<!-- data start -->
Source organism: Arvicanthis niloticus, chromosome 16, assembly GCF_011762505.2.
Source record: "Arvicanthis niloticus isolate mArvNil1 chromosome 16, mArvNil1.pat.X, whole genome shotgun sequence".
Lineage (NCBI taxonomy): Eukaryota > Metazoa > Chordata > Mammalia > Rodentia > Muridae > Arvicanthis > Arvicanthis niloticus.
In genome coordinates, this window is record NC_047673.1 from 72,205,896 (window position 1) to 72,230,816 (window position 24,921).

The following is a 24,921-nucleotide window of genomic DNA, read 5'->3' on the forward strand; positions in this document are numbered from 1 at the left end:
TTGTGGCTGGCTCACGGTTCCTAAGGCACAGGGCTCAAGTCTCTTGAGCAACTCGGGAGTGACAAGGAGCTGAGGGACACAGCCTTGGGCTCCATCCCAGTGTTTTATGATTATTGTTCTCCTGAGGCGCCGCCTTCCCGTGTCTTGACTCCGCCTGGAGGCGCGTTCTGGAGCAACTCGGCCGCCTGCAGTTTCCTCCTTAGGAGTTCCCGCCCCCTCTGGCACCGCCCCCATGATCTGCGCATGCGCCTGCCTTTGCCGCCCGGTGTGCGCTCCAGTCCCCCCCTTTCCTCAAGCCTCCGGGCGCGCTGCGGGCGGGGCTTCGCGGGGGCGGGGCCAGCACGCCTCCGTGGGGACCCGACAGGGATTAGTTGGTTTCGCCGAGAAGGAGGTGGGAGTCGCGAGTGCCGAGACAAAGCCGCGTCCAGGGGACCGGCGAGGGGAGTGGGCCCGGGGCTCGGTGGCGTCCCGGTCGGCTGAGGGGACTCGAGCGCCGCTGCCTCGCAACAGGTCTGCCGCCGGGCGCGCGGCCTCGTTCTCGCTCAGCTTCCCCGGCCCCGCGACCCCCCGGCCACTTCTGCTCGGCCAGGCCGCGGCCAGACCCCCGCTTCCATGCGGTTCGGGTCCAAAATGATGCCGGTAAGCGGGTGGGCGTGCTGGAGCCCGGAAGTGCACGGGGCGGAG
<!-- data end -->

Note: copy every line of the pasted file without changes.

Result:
Source organism: Arvicanthis niloticus, chromosome 16, assembly GCF_011762505.2.
Source record: "Arvicanthis niloticus isolate mArvNil1 chromosome 16, mArvNil1.pat.X, whole genome shotgun sequence".
Lineage (NCBI taxonomy): Eukaryota > Metazoa > Chordata > Mammalia > Rodentia > Muridae > Arvicanthis > Arvicanthis niloticus.
In genome coordinates, this window is record NC_047673.1 from 72,205,896 (window position 1) to 72,230,816 (window position 24,921).

The following is a 24,921-nucleotide window of genomic DNA, read 5'->3' on the forward strand; positions in this document are numbered from 1 at the left end:
TTGTGGCTGGCTCACGGTTCCTAAGGCACAGGGCTCAAGTCTCTTGAGCAACTCGGGAGTGACAAGGAGCTGAGGGACACAGCCTTGGGCTCCATCCCAGTGTTTTATGATTATTGTTCTCCTGAGGCGCCGCCTTCCCGTGTCTTGACTCCGCCTGGAGGCGCGTTCTGGAGCAACTCGGCCGCCTGCAGTTTCCTCCTTAGGAGTTCCCGCCCCCTCTGGCACCGCCCCCATGATCTGCGCATGCGCCTGCCTTTGCCGCCCGGTGTGCGCTCCAGTCCCCCCCTTTCCTCAAGCCTCCGGGCGCGCTGCGGGCGGGGCTTCGCGGGGGCGGGGCCAGCACGCCTCCGTGGGGACCCGACAGGGATTAGTTGGTTTCGCCGAGAAGGAGGTGGGAGTCGCGAGTGCCGAGACAAAGCCGCGTCCAGGGGACCGGCGAGGGGAGTGGGCCCGGGGCTCGGTGGCGTCCCGGTCGGCTGAGGGGACTCGAGCGCCGCTGCCTCGCAACAGGTCTGCCGCCGGGCGCGCGGCCTCGTTCTCGCTCAGCTTCCCCGGCCCCGCGACCCCCCGGCCACTTCTGCTCGGCCAGGCCGCGGCCAGACCCCCGCTTCCATGCGGTTCGGGTCCAAAATGATGCCGGTAAGCGGGTGGGCGTGCTGGAGCCCGGAAGTGCACGGGGCGGAG